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Registration open for 2018 Interpersonal Violence Conference

Hope & Resilience: Reducing Interpersonal Violence for Sexually and Gender Diverse Individuals

Organized by The LGBTQ-Affirmative Psychotherapist Guild of Utah, the 2018 Interpersonal Violence Conference will present a broad overview of the diverse issues that impact interpersonal violence for sexual and gender diverse individuals and families. The conference also will prepare professionals and advocates to work with this range of topics. Hope and resilience will be an underlying theme for all sessions, inspiring expansion of resources.


Attendees will learn to express an understanding of how changing social and political forces affect LGBTQ individuals impacted by intimate partner violence, and concrete means of providing support to those individuals and communities. Additionally, identify at least two skills learned from the Community Resiliency Model as well as applications to their lives or their communities. And identify at least two areas in which oppression is a part of their work, profession, or life, and one tool for dismantling oppression and bias.


Participants will learn to identify three changes in prevailing public policies that could contribute to harm reduction of interpersonal violence as a risk factor for sexual and gender diverse individuals; three clinical interventions that can improve trauma recovery for sexual and gender diverse individuals who have been victims of interpersonal violence; three communication skills for interacting with sexual and gender diverse individuals that can foster resilience; and, three examples within Utah communities that provide sources of hope that decreasing risk factors for interpersonal violence that effects sexual and gender diverse individuals is possible.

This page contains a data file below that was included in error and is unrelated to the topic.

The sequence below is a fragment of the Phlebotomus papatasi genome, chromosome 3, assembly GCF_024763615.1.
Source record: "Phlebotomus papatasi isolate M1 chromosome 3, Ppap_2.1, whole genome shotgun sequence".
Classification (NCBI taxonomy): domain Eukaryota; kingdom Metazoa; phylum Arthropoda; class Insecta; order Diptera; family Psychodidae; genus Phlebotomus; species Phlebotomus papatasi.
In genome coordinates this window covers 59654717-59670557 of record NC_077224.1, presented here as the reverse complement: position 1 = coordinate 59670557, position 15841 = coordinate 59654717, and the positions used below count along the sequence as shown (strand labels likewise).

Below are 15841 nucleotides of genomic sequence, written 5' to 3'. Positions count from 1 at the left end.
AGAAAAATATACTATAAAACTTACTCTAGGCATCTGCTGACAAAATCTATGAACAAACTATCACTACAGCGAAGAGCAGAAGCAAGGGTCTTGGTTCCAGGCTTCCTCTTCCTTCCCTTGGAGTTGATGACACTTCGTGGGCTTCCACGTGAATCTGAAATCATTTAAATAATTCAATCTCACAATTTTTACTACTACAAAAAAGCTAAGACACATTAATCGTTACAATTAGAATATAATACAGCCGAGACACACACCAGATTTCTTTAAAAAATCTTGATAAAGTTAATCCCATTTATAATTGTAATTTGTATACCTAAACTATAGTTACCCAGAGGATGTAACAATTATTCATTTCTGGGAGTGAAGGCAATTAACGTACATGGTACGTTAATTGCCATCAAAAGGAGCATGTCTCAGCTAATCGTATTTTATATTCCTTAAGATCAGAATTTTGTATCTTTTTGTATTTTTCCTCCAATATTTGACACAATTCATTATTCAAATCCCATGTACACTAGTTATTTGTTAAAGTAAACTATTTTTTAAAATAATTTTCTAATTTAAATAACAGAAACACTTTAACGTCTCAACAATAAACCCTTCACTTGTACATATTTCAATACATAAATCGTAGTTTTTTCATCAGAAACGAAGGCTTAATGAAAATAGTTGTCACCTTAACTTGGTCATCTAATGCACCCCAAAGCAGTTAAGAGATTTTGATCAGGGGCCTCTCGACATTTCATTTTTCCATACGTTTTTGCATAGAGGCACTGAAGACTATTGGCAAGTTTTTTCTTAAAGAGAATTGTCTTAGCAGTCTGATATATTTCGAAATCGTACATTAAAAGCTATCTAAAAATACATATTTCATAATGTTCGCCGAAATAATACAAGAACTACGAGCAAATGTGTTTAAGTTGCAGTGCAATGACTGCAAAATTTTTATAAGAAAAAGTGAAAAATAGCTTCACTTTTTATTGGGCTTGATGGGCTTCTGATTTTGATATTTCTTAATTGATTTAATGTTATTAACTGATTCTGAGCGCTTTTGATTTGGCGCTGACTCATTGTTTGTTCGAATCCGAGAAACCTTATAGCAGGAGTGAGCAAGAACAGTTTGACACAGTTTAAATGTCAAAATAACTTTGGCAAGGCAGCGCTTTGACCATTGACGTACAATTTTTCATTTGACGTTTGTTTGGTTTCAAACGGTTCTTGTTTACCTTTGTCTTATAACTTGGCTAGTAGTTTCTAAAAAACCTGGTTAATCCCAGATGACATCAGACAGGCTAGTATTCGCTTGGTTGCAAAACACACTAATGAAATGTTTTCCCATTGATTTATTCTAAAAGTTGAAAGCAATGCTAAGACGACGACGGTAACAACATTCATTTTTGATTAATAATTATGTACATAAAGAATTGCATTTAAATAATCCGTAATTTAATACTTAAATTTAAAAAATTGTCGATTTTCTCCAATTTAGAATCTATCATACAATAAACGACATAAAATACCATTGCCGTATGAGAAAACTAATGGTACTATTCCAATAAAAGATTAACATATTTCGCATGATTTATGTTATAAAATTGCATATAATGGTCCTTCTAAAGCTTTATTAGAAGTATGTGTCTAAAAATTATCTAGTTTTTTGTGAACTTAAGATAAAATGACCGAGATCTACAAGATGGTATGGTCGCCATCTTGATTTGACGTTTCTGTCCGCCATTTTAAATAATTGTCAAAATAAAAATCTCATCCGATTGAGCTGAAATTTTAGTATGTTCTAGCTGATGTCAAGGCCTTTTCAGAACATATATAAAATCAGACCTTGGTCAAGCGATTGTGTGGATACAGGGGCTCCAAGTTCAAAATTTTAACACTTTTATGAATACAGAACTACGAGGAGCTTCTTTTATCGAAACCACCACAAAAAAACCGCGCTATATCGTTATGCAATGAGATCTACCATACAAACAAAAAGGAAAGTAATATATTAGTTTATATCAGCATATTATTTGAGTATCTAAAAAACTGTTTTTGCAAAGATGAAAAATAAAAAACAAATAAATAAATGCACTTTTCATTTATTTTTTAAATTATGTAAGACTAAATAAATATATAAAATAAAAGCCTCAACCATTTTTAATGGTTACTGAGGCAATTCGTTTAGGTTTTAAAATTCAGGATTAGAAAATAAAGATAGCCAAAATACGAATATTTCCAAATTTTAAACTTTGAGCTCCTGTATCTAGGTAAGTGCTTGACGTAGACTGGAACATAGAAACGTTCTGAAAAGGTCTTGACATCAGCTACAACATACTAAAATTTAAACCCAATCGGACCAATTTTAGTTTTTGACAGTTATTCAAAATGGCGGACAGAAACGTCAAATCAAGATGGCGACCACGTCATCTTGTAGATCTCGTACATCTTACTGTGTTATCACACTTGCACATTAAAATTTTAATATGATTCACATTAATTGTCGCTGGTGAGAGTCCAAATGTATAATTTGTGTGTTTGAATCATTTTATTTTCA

Michael Munson; co-founder and Executive director of FORGE. Topic: “#WeToo: Creating and sustaining movements that empower and include trans and queer survivors of intimate partner violence.”

The world that lesbian, gay, bisexual, transgender, and queer (LGBTQ) survivors of intimate partner violence (IPV) live in has changed radically over the past two years. Title IX roll-backs. Bathroom bills. Trump/Pence. Religious exemptions. Office of Civil Rights protection shifts.

These seemingly unrelated political issues profoundly impact LGBTQ IPV survivors and loved ones. Fortunately, even with substantial setbacks in policy and legislation, advocates, shelter staff, state agency workers, clinicians, law enforcement, and other victim service providers are continuing to support healing, seek justice, and advocate for healing and wholeness for the LGBTQ survivors they help.

The keynote will share 2018 FORGE research on transgender IPV and SA survivors; review the current, changing socio-political-cultural landscape as it relates to LGBTQ survivors; innovative strategies for working with LGBTQ survivors; and preview the resources and projects that are moving us forward. Attendees will leave with concrete, ready-to-use, steps to better support LGBTQ survivors, loved ones, and

A complete agenda found here.

When: June 1, 8:45 a.m.–4:15 p.m.
Where: Utah State Library, 250 N. 1950 West
Registration: $40, deadline is May 25,



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